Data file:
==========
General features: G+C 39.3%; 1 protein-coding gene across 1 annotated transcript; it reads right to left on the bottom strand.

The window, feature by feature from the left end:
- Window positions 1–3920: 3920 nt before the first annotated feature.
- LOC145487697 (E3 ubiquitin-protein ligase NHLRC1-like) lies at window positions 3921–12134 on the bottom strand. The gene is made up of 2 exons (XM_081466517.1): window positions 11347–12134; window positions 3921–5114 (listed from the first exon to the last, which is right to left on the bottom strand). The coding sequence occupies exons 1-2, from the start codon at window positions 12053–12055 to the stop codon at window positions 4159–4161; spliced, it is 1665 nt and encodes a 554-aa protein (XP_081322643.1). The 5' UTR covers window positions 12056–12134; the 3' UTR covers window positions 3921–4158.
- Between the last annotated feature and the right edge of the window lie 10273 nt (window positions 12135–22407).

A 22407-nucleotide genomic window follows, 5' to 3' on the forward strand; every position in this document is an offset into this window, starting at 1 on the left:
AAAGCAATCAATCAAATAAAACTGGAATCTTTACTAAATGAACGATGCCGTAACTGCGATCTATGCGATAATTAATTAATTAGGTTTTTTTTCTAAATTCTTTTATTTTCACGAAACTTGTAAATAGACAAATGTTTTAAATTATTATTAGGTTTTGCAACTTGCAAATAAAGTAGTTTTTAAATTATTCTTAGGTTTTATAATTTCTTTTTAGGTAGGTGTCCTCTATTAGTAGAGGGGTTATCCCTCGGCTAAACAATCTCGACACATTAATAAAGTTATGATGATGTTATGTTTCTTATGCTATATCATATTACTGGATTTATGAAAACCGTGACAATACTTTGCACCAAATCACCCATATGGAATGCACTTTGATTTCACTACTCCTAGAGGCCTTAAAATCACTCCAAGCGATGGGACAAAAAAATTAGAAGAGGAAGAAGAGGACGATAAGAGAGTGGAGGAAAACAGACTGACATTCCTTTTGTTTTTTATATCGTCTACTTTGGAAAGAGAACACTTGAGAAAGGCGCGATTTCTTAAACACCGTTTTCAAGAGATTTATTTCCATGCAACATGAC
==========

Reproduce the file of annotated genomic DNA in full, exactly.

General features: G+C 39.3%; 1 protein-coding gene across 1 annotated transcript; it reads right to left on the bottom strand.

The window, feature by feature from the left end:
- Window positions 1–3920: 3920 nt before the first annotated feature.
- LOC145487697 (E3 ubiquitin-protein ligase NHLRC1-like) lies at window positions 3921–12134 on the bottom strand. The gene is made up of 2 exons (XM_081466517.1): window positions 11347–12134; window positions 3921–5114 (listed from the first exon to the last, which is right to left on the bottom strand). The coding sequence occupies exons 1-2, from the start codon at window positions 12053–12055 to the stop codon at window positions 4159–4161; spliced, it is 1665 nt and encodes a 554-aa protein (XP_081322643.1). The 5' UTR covers window positions 12056–12134; the 3' UTR covers window positions 3921–4158.
- Between the last annotated feature and the right edge of the window lie 10273 nt (window positions 12135–22407).

A 22407-nucleotide genomic window follows, 5' to 3' on the forward strand; every position in this document is an offset into this window, starting at 1 on the left:
AAAGCAATCAATCAAATAAAACTGGAATCTTTACTAAATGAACGATGCCGTAACTGCGATCTATGCGATAATTAATTAATTAGGTTTTTTTTCTAAATTCTTTTATTTTCACGAAACTTGTAAATAGACAAATGTTTTAAATTATTATTAGGTTTTGCAACTTGCAAATAAAGTAGTTTTTAAATTATTCTTAGGTTTTATAATTTCTTTTTAGGTAGGTGTCCTCTATTAGTAGAGGGGTTATCCCTCGGCTAAACAATCTCGACACATTAATAAAGTTATGATGATGTTATGTTTCTTATGCTATATCATATTACTGGATTTATGAAAACCGTGACAATACTTTGCACCAAATCACCCATATGGAATGCACTTTGATTTCACTACTCCTAGAGGCCTTAAAATCACTCCAAGCGATGGGACAAAAAAATTAGAAGAGGAAGAAGAGGACGATAAGAGAGTGGAGGAAAACAGACTGACATTCCTTTTGTTTTTTATATCGTCTACTTTGGAAAGAGAACACTTGAGAAAGGCGCGATTTCTTAAACACCGTTTTCAAGAGATTTATTTCCATGCAACATGAC